Analyzing the performance of a kitchen exhaust air duct with regards to recent standards--a CFD/thermal-stress simulation.
Kitchen exhaust air ducts are widely used and are built to specific standards; ASHRAE Handbook--HVAC Applications (2015) is widely used for this purpose. This Handbook refers to a reduced exhaust air velocity that was regarded as sufficient to expel obnoxious particles/fluids from cooking facilities, practically reducing exhaust fan capacity and saving energy.
Now that these reductions in exhaust air duct velocity are part of a standard, computational fluid dynamics (CFD)/thermal stress analysis can be used to carry out a comprehensive analysis and explore how such an air duct behaves and whether there is a possibility to reduce steel duct thickness by using standard industrial software simulation methods. Naturally, to ensure the integrity of a reduced air duct steel wall thickness, steel mechanical characteristics under elevated temperatures specified under ASHRAE Handbook--HVAC Applications (2015) will have to be accounted for. Therefore, it is possible to say that a criterion can be set to accept a reduced steel duct thickness operating under elevated temperatures. Such a decision will have to be justified technically, such as by the use of CFD/thermal stress analysis.
KITCHEN STEEL EXHAUST AIR DUCTS
According to ASHRAE Handbook--HVAC Applications (2015), Type 1 kitchen hoods are designed to cater to a range of appliances categorized as light, medium, heavy duty, and extra heavy duty, with operating temperatures ranging from 200[degrees]C to 370[degrees]C (392[degrees]F to 698[degrees]F). Assumed air duct temperature in this paper will be based on the most extreme temperature condition, 370[degrees]C (698[degrees]F).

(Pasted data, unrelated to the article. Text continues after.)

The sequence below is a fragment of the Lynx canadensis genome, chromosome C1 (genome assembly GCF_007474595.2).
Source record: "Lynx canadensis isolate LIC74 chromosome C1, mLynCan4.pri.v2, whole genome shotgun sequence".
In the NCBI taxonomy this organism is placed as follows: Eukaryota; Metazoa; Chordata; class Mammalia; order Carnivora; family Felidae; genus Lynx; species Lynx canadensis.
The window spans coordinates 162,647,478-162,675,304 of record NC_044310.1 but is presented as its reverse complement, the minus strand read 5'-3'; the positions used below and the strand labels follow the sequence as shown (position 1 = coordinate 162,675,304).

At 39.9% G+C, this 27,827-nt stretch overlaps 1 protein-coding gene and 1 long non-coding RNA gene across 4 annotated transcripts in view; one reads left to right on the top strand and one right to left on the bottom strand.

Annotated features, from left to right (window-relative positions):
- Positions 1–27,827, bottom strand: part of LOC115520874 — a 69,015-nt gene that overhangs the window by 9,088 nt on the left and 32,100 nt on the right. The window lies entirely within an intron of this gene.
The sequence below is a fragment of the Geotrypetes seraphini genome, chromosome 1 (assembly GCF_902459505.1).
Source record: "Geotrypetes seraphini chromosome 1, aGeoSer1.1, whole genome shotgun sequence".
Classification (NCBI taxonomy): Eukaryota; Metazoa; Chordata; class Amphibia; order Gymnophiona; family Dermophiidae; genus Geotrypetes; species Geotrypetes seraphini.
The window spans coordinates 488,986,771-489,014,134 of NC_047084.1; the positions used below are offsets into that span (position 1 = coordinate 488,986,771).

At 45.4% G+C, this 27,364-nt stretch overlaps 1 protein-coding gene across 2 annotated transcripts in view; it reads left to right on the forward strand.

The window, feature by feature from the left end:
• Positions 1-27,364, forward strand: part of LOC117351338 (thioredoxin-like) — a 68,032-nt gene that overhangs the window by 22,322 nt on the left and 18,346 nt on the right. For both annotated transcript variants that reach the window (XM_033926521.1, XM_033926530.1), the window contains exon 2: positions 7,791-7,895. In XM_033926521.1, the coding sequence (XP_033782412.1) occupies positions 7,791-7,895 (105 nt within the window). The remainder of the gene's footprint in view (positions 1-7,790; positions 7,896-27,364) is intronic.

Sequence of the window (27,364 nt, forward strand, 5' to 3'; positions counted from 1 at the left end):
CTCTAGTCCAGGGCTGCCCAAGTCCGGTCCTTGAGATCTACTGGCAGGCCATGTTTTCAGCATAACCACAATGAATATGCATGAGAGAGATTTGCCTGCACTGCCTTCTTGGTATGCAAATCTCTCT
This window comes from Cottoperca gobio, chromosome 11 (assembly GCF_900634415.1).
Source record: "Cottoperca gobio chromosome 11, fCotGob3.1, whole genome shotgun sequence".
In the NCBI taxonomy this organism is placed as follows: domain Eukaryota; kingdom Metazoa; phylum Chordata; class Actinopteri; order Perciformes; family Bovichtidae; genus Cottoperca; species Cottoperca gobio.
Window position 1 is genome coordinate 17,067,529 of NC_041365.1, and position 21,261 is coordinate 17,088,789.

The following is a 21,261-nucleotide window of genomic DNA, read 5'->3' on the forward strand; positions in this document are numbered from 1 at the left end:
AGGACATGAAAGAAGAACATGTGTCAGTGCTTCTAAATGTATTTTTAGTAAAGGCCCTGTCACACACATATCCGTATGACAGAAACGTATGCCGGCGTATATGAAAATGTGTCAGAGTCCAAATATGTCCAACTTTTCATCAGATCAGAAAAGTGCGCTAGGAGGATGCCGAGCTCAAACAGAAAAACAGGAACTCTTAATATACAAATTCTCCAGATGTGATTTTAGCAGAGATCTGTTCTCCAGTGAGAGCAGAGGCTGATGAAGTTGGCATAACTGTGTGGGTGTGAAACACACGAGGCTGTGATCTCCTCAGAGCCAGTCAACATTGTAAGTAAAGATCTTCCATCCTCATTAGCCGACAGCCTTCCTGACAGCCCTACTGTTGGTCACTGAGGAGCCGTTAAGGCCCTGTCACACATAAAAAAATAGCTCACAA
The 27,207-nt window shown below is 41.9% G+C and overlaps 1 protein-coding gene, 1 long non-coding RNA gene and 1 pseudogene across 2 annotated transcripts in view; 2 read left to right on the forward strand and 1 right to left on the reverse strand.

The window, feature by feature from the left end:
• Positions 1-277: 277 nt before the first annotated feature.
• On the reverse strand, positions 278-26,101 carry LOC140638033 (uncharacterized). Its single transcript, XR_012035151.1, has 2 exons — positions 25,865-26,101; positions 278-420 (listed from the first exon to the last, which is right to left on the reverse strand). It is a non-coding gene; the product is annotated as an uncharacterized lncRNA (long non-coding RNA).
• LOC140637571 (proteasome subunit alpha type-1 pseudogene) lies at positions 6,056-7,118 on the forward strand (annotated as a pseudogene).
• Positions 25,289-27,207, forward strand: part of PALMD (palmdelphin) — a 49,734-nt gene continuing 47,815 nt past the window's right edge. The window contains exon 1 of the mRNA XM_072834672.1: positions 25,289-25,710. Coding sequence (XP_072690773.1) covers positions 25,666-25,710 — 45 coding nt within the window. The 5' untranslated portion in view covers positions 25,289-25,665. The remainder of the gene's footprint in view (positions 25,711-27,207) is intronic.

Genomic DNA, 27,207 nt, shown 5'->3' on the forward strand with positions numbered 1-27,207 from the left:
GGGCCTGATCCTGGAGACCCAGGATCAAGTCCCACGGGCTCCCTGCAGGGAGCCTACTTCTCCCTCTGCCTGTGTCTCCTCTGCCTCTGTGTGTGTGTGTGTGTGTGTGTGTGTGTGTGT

William Gerstler (2002) notes the following: "Commercial kitchen design professionals were concerned that the minimum exhaust air duct velocity of 7.62 m/s (1500 fpm)," which was an NFPA requirement, "was too restrictive." The completed research work addresses "the relationship between grease deposits and exhaust velocity.... Research resulted in several published documents." NFPA 96, Standard for Ventilation Control and Fire Protection of Commercial Cooking Operations, then in March 2002, reduced exhaust velocity to 2.54 m/s (500 fpm). This reduction in exhaust velocity can be further enhanced by providing duct insulation, as explained by William Gerstler (2002): "Lowering velocity reduces grease deposition in virtually all cases when duct work with insulation of R-10 or greater is used."